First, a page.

Defense prize crowns Mossad team and Rafael's SPICE bomb

Defense Ministry outsources budget streamlining to foreign consulting firm.

Spice missile system 224 (photo credit: Rafael)
Spice missile system 224
(photo credit: Rafael)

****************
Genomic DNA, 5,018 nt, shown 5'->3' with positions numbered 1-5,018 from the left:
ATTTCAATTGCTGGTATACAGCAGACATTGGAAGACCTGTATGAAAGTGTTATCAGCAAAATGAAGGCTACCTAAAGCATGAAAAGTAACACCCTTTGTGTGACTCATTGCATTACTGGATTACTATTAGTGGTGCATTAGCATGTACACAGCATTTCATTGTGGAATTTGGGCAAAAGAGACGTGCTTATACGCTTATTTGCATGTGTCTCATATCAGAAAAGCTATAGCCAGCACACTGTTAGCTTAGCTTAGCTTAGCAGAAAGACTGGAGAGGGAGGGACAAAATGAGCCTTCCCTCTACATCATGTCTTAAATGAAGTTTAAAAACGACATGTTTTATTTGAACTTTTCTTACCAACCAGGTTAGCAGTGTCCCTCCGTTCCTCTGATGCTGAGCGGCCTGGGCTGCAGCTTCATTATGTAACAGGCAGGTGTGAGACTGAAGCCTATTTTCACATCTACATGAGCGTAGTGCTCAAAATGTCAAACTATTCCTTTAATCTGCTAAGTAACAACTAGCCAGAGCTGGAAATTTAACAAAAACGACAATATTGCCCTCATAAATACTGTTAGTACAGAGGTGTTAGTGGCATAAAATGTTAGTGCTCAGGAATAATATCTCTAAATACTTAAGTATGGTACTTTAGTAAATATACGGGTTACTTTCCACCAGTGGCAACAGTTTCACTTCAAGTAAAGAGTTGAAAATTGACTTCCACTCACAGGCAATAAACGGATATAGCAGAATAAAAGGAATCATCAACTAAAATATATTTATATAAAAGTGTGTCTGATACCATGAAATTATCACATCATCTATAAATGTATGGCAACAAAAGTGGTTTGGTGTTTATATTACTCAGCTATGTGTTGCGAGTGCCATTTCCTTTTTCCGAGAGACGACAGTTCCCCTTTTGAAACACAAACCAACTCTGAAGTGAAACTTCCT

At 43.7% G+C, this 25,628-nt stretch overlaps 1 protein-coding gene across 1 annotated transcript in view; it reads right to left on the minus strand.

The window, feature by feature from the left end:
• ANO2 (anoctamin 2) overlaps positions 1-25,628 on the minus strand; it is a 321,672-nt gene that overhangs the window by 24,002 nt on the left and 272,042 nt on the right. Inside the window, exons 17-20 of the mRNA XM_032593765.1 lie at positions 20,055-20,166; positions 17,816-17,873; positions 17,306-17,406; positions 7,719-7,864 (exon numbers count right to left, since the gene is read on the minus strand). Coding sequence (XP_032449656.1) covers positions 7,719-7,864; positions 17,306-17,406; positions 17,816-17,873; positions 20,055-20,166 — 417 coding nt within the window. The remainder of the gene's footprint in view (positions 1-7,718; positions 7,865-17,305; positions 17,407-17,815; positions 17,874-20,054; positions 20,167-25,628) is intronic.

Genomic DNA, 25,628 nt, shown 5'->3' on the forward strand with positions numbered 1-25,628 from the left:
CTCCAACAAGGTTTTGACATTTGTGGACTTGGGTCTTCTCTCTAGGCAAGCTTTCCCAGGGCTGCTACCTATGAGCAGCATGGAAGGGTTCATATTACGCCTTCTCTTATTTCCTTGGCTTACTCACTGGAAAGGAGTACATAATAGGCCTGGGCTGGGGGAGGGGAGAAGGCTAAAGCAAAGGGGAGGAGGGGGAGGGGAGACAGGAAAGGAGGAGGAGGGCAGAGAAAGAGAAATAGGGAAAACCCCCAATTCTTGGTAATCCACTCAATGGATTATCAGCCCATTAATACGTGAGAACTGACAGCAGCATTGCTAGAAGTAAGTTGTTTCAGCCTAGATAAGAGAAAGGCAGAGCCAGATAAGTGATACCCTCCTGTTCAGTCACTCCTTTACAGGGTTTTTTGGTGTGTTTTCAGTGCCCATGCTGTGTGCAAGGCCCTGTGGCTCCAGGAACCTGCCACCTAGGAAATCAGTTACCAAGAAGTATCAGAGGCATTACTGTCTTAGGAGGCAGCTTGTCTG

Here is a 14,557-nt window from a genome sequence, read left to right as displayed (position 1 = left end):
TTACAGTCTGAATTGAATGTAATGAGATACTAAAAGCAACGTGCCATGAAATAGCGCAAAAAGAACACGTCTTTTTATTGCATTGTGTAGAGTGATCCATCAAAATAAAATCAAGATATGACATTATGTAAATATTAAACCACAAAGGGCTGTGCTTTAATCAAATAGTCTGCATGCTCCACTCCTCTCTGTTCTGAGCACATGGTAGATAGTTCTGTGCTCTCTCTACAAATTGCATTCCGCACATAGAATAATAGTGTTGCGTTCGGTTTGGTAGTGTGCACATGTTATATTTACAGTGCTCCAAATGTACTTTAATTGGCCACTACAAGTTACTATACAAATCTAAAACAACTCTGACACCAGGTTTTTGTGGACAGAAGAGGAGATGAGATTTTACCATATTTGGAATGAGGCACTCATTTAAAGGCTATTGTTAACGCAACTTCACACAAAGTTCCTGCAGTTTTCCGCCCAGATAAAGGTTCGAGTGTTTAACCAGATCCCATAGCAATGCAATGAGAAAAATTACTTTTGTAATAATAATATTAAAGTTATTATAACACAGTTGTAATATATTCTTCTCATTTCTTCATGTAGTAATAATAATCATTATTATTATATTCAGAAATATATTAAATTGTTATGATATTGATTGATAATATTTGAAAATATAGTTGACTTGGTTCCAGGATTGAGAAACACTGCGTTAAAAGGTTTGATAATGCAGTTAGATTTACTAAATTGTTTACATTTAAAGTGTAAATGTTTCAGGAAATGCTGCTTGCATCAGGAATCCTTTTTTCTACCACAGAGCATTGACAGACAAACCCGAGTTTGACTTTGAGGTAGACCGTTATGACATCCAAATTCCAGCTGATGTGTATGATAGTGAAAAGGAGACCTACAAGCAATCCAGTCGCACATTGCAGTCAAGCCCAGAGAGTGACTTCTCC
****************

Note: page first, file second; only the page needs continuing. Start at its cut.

In an effort to create more effective defense expenditure, the Defense Ministry has awarded the consulting firm McKinsey & Co. with a three-year multimillion dollar contract to create a 10-year streamlining plan for the IDF. McKinsey, one of the world's leading consulting companies, previously conducted a similar project for the US and British militaries. The MOD will pay McKinsey NIS 30 million over the next three years. The company's employees, after undergoing security clearance, will be allowed to set up offices inside the IDF and Defense Ministry headquarters in Tel Aviv. The decision to grant a foreign company a streamlining contract was met on Monday by opposition in certain branches of the IDF that were against outsourcing budget management. Defense officials said however that Deputy Chief of Staff Maj.-Gen. Dan Harel was in favor of the plan. Harel and MOD Dir.-Gen. Pinchas Buhris were in charge of the committee that chose McKinsey. Five other companies competed for the tender. Under the contract, McKinsey will make available a team of the company's Israeli and international experts as well as its databases and previous research conducted in the defense field. Officials said that the plan could save the IDF NIS 30 billion over the next 10 years. Meanwhile, on Tuesday the MOD held its annual defense prize ceremony at Beit Hanassi in Jerusalem. This year's awards were presented by Defense Minister Ehud Barak, President Shimon Peres and IDF Chief of Staff Lt.-Gen. Gabi Ashkenazi. One award was given to a Mossad team responsible for carrying out a "complicated mission using advanced technology" that was a "major contribution to the security of the State of Israel." Additional details were forbidden from publication. Another award was given to Rafael Defense Systems Ltd. for the development of the SPICE precision guided missile. The SPICE system converts a standard one-ton or two-ton gravity bomb into a stand-off autonomous weapons system by using an inertial navigation mechanism augmented by a GPS guidance system. SPICE has day, night and adverse weather capabilities, and according to Rafael, an automatic target acquisition capability that employs a unique scene-matching technology responsive to scenery changes, countermeasures, navigation errors and target location errors. This capability allows SPICE to overcome target location errors and GPS jamming, the company said.